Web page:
Apolitical considerations (or non-party ones)
Since day one, La Pampa´s Critical Mass has been flooded with questions on which was its origins, backgrounds, ideologies and what did it have to say about this and that. The bike started to protrude in several conversations and, within the process of inserting the bike in the urban life, new kinds of debate appear.
Trying to postulate it as an apolitical movement generates uncertainty or takes out some of its credibility, and some people end up taking it as something with no purpose at all. The most constructive criticism they made us, was saying that the Critical Mass was non-party, not representing any political party in particular, but indeed representing a lot of things with a high political content.
And it is true; from some point of view, whatever we do today in a social level is permeated by politics… This is why I wanted to give some credit to these opinions, as well as shedding some light over my humble non-political view.
A great friend of mine (and one of Ploff.net’s colaborators), Agustín Darío Estala, International Relations Graduate, was always true when making any type of objective and constructive criticism when we were debating. A strong duo we made… and we talked about politics, economy and the environment from a utopic, positive, and, why not, possible long term vision.
¨Since first year I had a subject on Political Sciences…¨ -Agustin wrote to me a few months ago- ¨I kept a definition in mind, which, although vague, was the best and made me defend the concept and feel happy every time people made politics and obviously made me feel I was in the right place:
¨Politics is the art of what is possible¨
It is with this definition in which I stand when I speak and enjoy politics; and it is much wider but it would have nothing to do with anything…
Politics is from where I believe you can transform thing and that light me up on fire. Either through the State, NGO´s, associations, from work, class, etc., because politics covers ALL, precisely because we live in society.¨
He always said to me: what you are doing, without even realizing, is a political speech. And I could not conceive it; I always try to be politically neutral, but in his defence, when someone starts defragmenting the system to make it more intricate and intertwined to Gaia, one cannot avoid stumbling upon bureaucratic obstacles and politicians (extremely antique and narrow minded). Hence, we end up falling into politics in order to make us be heard. This crossroad must be passed by all those who want to change something big in world. Anthony Giddens, sociologist, expresses it very well:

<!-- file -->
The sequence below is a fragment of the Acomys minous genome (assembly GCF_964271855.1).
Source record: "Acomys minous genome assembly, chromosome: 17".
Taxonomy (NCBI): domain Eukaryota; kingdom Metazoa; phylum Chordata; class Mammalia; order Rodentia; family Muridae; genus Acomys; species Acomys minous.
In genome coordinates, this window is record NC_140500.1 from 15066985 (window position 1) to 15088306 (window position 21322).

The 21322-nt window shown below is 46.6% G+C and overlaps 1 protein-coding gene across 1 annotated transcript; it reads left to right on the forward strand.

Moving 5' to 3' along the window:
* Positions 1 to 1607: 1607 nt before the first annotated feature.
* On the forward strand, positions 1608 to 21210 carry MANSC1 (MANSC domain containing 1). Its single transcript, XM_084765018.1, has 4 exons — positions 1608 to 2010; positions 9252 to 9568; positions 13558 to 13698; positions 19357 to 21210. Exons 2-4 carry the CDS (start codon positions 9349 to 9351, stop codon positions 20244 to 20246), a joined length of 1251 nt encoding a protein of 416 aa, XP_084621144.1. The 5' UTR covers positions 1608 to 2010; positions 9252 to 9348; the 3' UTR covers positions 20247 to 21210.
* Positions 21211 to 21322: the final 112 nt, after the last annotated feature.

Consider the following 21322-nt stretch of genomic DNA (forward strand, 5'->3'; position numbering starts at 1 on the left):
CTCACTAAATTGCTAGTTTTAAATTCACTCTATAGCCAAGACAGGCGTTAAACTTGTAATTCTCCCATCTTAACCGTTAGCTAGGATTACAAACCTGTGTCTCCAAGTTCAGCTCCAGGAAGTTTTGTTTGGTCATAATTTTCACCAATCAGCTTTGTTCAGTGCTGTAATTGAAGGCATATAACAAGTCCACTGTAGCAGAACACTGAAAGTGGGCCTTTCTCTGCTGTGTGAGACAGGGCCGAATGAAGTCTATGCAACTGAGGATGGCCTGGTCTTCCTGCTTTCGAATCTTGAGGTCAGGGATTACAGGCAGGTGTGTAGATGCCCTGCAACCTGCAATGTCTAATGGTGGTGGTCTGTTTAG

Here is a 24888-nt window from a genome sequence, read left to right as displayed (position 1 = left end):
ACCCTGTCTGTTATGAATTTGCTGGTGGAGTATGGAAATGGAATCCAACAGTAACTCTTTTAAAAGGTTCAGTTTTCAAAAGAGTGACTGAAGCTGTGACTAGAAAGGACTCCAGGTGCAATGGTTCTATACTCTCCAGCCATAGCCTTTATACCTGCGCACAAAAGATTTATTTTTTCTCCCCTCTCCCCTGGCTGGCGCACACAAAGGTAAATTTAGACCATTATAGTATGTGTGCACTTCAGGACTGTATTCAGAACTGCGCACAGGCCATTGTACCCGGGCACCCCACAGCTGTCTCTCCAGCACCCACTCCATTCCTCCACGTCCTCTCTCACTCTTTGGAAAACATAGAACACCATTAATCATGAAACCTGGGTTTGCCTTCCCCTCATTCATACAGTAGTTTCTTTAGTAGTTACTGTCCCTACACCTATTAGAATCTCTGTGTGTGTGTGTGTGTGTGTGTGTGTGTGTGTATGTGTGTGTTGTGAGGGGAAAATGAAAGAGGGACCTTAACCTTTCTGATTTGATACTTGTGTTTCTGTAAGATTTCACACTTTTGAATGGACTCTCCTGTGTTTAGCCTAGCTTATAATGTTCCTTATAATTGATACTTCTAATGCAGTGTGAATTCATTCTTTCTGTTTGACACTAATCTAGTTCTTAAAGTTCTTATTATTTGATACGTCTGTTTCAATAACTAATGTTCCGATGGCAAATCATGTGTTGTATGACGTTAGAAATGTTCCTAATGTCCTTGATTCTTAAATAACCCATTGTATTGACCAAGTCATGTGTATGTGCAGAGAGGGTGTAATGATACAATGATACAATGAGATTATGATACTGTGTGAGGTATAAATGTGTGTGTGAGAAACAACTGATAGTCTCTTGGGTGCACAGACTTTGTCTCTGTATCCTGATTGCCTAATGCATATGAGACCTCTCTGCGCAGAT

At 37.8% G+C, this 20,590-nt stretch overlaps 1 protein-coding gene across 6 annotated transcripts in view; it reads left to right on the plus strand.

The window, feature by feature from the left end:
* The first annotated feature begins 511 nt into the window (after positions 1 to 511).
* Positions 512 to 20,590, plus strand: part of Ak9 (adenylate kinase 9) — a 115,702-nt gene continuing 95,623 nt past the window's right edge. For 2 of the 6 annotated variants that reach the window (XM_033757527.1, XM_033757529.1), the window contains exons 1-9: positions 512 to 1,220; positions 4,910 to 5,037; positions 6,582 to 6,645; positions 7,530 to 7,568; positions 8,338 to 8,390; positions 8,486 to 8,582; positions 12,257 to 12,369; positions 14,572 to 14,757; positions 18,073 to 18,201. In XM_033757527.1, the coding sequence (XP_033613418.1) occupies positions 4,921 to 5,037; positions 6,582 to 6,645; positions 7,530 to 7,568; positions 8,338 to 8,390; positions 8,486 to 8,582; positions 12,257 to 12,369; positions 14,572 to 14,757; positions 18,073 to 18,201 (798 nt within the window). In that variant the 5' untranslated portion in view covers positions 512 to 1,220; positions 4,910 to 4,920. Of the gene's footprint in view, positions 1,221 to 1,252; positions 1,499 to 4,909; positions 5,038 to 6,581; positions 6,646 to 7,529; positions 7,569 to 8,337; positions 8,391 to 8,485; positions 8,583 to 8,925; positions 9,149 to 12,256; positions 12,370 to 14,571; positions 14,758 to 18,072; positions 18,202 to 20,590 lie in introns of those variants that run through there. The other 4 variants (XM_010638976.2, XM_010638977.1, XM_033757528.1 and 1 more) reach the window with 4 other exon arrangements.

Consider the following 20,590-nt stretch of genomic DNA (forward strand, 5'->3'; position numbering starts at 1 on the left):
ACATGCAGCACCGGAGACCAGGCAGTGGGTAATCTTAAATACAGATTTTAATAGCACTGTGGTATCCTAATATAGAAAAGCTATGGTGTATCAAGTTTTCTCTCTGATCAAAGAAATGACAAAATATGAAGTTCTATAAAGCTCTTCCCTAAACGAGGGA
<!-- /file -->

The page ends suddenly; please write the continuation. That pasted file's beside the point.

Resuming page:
“Must the sociologists actively defend and take forward public actions in favour of practical reforming programmes or social change? There are those who defend that sociology can preserve its objectivity only if those who practice it are carefully neutral in moral and political controversies, but there is no reason at all to think that those who study and stay aside of the actual debates are necessarily more impartial than others in their examination of sociological matters. An unbreakable bond exists between the study of sociology and the social consciousness exigencies. No one with sociological knowledge can be unconscious about the inequities existing in the world today, the lack of social justice in many social situations o the privations suffered by millions of people. It would be weird for sociologists not to take sides over practical manners, and it would be as illogic as unpractical to try and ban them from using their sociological knowledge when doing so.”
I was stunned when I read those lines for the first time. The fragment I underlined for you simply told me that when someone gains awareness, when someone comes to realize what is going on in the world, he is compelled to activate himself… he is willing to be part of change, he can no longer stay quiet in front of the TV. And it is then when you fall on politics. In this sense, assisting the Critical Mass can be loaded with political content. Because the cause and effect logical relationships end up on politics…